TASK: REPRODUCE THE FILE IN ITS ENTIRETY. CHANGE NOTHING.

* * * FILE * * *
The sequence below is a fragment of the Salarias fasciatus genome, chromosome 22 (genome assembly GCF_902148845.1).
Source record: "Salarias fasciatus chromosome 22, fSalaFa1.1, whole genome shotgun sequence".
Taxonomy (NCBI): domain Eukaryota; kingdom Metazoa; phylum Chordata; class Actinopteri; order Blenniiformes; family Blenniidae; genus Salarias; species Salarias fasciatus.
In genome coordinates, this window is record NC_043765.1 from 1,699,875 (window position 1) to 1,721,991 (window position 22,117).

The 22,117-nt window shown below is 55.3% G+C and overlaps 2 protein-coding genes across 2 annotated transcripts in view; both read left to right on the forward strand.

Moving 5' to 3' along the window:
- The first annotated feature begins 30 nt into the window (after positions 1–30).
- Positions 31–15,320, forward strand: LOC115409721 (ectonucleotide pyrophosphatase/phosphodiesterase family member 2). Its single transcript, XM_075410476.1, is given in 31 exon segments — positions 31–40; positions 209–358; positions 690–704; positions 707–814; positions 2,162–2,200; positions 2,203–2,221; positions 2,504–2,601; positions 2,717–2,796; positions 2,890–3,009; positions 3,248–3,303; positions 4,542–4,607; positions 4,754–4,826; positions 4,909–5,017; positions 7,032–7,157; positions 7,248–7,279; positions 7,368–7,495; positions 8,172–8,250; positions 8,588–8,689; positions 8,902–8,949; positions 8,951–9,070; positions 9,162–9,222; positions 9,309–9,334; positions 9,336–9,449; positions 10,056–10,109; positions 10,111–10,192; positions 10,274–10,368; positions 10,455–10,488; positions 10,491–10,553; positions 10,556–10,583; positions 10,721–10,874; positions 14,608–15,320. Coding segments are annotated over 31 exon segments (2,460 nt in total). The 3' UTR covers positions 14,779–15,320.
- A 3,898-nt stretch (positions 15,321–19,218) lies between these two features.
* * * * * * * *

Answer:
The sequence below is a fragment of the Salarias fasciatus genome, chromosome 22 (genome assembly GCF_902148845.1).
Source record: "Salarias fasciatus chromosome 22, fSalaFa1.1, whole genome shotgun sequence".
Taxonomy (NCBI): domain Eukaryota; kingdom Metazoa; phylum Chordata; class Actinopteri; order Blenniiformes; family Blenniidae; genus Salarias; species Salarias fasciatus.
In genome coordinates, this window is record NC_043765.1 from 1,699,875 (window position 1) to 1,721,991 (window position 22,117).

The 22,117-nt window shown below is 55.3% G+C and overlaps 2 protein-coding genes across 2 annotated transcripts in view; both read left to right on the forward strand.

Moving 5' to 3' along the window:
- The first annotated feature begins 30 nt into the window (after positions 1–30).
- Positions 31–15,320, forward strand: LOC115409721 (ectonucleotide pyrophosphatase/phosphodiesterase family member 2). Its single transcript, XM_075410476.1, is given in 31 exon segments — positions 31–40; positions 209–358; positions 690–704; positions 707–814; positions 2,162–2,200; positions 2,203–2,221; positions 2,504–2,601; positions 2,717–2,796; positions 2,890–3,009; positions 3,248–3,303; positions 4,542–4,607; positions 4,754–4,826; positions 4,909–5,017; positions 7,032–7,157; positions 7,248–7,279; positions 7,368–7,495; positions 8,172–8,250; positions 8,588–8,689; positions 8,902–8,949; positions 8,951–9,070; positions 9,162–9,222; positions 9,309–9,334; positions 9,336–9,449; positions 10,056–10,109; positions 10,111–10,192; positions 10,274–10,368; positions 10,455–10,488; positions 10,491–10,553; positions 10,556–10,583; positions 10,721–10,874; positions 14,608–15,320. Coding segments are annotated over 31 exon segments (2,460 nt in total). The 3' UTR covers positions 14,779–15,320.
- A 3,898-nt stretch (positions 15,321–19,218) lies between these two features.